January 2010 Questions & Answers



Hello! To start I must tell you that I love your show. My husband and I are very aware of our finances and live accordingly. I hate debt and love saving. We have three kids (ages 3.5 to 8 months) and I am currently staying at home with them. I am always looking for ways for us to cut back on our spending. Our current annual income is $85,000. We are currently renting a house for $1590.00/month and have a vehicle payment of $422.00/month. We don't have credit card debt and put $1000.00 into saving per month for ourselves and the kids' school fund. What would you say is a good budget for groceries for our family of 5?? We are currently spending $1100+ per month and feel that is too much.

Name Withheld

I get this question all the time. How much you spend on food and personal care is very dependent on what you eat and how much you make. If you want to trim back on your food costs, first you should make sure you're shopping with a list, buying only what you need for your planned meals, and assessing how much waste you're throwing out. If you're spending that much because that's what it takes to feed your family of 5 (I'm assuming laundry soap and diapers are in there too), then reconcile yourself to that and look for small ways to trim: can you use coupons? can you stock up when things are on sale? can you make a "meatless" day to save money. The internet abounds with ways to cut food bills. But be careful of your expectations. Many sites are U.S. sites and food costs are considerably lower in the States, so don't use their numbers as a benchmark. According to the Stats Man, in 2007, the average couple with kids spent about $194 a week on food.


Hi Gail. First things first, love your show. It has helped my husband and I so much. By taking over the finanaces myself, I have paid off 3 out of 4 credit cards in 2 MONTHS!!! Thank you.

Now, I have a question about what to do with our friends. Our best friends' are very bad when it comes to money - well the wife is. They are EXACTLY like your past clients, Lisa and Tom. She doesn't want to work, and yet expects the best because she's always had it handed to her. It's sad to see him work his butt off, and her do nothing. He pays for everything (mortgage, truck, ALL the bills)!! I guess the biggest issue we have with them is they don't cook - EVER!!! They always want us to go out for dinner, and when we say no because it's a huge waste of money, they either get really upset, or they show up at our house as a "surprise" and expect to be fed. What's up with that? Both our husbands made $100,000.00 last year, but they have NO savings accounts (RRSP, mutual funds, etc). They admit to us that they're bad with saving. We worry about them because he doesn't know what she really spends because he works out of town. We can't see this ended well in the long run. It's really straining our friendship. We want to talk with them about their priorities, but she gets SO emotional because she hates hearing the truth. Is this something we should try and talk to them about, or just bud out and let them worry about it? Please help!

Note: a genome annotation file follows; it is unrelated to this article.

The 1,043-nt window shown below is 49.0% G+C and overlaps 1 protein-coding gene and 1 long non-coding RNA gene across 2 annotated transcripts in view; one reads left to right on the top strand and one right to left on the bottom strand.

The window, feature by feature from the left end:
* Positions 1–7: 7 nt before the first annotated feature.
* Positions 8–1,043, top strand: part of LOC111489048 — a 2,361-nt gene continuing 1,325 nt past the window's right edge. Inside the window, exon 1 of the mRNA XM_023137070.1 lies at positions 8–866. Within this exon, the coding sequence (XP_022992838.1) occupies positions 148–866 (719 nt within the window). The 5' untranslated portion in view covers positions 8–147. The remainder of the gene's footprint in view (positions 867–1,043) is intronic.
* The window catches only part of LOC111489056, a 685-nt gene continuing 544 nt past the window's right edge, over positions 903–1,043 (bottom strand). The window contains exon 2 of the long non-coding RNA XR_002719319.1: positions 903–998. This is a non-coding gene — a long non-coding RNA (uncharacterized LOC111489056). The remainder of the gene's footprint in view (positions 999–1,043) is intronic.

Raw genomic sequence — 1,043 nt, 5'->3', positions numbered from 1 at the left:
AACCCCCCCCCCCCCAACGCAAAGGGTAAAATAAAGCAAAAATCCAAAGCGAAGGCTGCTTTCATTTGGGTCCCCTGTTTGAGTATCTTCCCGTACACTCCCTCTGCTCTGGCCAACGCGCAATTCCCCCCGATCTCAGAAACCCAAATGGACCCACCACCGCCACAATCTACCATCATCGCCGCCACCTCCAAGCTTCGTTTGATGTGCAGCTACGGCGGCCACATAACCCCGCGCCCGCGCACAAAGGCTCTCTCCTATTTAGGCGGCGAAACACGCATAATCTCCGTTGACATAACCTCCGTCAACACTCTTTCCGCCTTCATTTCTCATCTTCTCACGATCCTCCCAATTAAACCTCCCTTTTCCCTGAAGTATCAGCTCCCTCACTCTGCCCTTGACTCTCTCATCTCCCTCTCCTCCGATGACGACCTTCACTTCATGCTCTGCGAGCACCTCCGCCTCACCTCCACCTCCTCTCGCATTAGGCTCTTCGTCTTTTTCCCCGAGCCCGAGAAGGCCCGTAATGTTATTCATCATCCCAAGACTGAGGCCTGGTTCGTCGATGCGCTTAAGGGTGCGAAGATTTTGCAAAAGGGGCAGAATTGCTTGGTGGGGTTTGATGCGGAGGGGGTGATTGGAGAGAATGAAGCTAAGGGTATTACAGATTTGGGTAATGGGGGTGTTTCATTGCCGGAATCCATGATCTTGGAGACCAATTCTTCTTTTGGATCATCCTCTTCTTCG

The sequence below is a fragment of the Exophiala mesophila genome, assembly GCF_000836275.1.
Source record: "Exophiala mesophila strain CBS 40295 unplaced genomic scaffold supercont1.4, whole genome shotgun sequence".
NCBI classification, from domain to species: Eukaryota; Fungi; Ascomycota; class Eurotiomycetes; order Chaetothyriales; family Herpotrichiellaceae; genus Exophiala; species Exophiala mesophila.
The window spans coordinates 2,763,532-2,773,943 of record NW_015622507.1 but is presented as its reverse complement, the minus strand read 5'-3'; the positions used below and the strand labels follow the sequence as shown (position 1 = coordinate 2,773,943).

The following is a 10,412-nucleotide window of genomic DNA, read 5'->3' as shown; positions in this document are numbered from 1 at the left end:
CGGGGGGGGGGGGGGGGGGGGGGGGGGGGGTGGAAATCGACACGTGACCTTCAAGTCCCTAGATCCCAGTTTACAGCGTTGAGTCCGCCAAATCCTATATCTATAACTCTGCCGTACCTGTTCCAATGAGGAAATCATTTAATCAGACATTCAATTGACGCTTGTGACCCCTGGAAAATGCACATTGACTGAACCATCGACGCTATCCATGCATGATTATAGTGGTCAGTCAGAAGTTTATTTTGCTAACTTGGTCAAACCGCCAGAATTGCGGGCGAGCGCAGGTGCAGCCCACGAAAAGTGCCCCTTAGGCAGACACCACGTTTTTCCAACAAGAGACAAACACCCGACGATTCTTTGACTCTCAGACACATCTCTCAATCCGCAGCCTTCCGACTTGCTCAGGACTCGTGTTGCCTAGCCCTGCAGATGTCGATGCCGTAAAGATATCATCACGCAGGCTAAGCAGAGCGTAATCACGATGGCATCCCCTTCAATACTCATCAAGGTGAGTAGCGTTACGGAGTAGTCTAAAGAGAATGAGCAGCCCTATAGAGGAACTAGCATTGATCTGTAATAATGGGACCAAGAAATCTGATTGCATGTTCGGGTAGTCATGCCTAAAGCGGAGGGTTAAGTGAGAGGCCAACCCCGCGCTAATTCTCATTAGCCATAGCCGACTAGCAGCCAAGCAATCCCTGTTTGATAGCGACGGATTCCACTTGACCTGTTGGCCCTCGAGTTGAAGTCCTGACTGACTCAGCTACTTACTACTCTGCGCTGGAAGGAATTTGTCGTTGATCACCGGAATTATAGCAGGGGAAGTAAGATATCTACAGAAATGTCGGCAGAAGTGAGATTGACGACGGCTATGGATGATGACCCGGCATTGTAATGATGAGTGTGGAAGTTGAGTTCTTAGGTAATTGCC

Name Withheld

You're a good friend to want to help your pals, but this is really their issue to deal with and I don't think they're going to be able to hear you unless you SHOUT! That may cost you the friendship. You and your husband should decide if these people are important enough to you that you'll risk their friendship to help them.

As for them dropping in and expecting to be fed, those would be the nights I'd offer a large salad and tall glasses of water because you and your husband have chosen to do one Light Night a week to keep your budget in balance. (A late night snack before bed, nibbled as you giggle in the dark, may help get you to breakfast!)


Hi Gail! My husband and I love your show! I believe that we handle our money very well considering we both work on an "on-call" basis. I am a supply teacher and he is an on-call mailman. We are both hoping to secure contract positions sooner rather than later. So due to our ever changing work schedules, our paychecks also vary greatly. We purchased a home 2 years ago and are making the payments just fine. In the next couple of years, once our work situation is more stable, we would like to upgrade to a bigger house. My question is: should we focus on paying down the principle of the mortgage we are currently in (extra payments) or set money aside in a savings account to use towards the next down payment or is it basically the same thing? Thanks a lot!


Tammy, work to pay down your mortgage. The equity you build up in your existing house will help to lower the financing on your new house. By putting the money directly against your mortgage, you're making it work harder than it would in a savings account since as soon as you make a payment, the interest clock stops on that amount, saving you gobs.


I am trying to be a grown up (at 38)!! My first step is to get out of debt (it's substantial and quite embarassing)! I'm working on the interactive budget worksheet and I don't know where I should be putting funds that I invest and RESP amounts. I net 2730.00 a month and contribute 60.00 monthly to my daughter's RESP and 280.00 monthly for investments. Do I have to put funds aside for saving as well (as indicated on the interactive budget worksheet) or does this cover it?) Also, how much should I be putting aside for "emergency"? Thank you!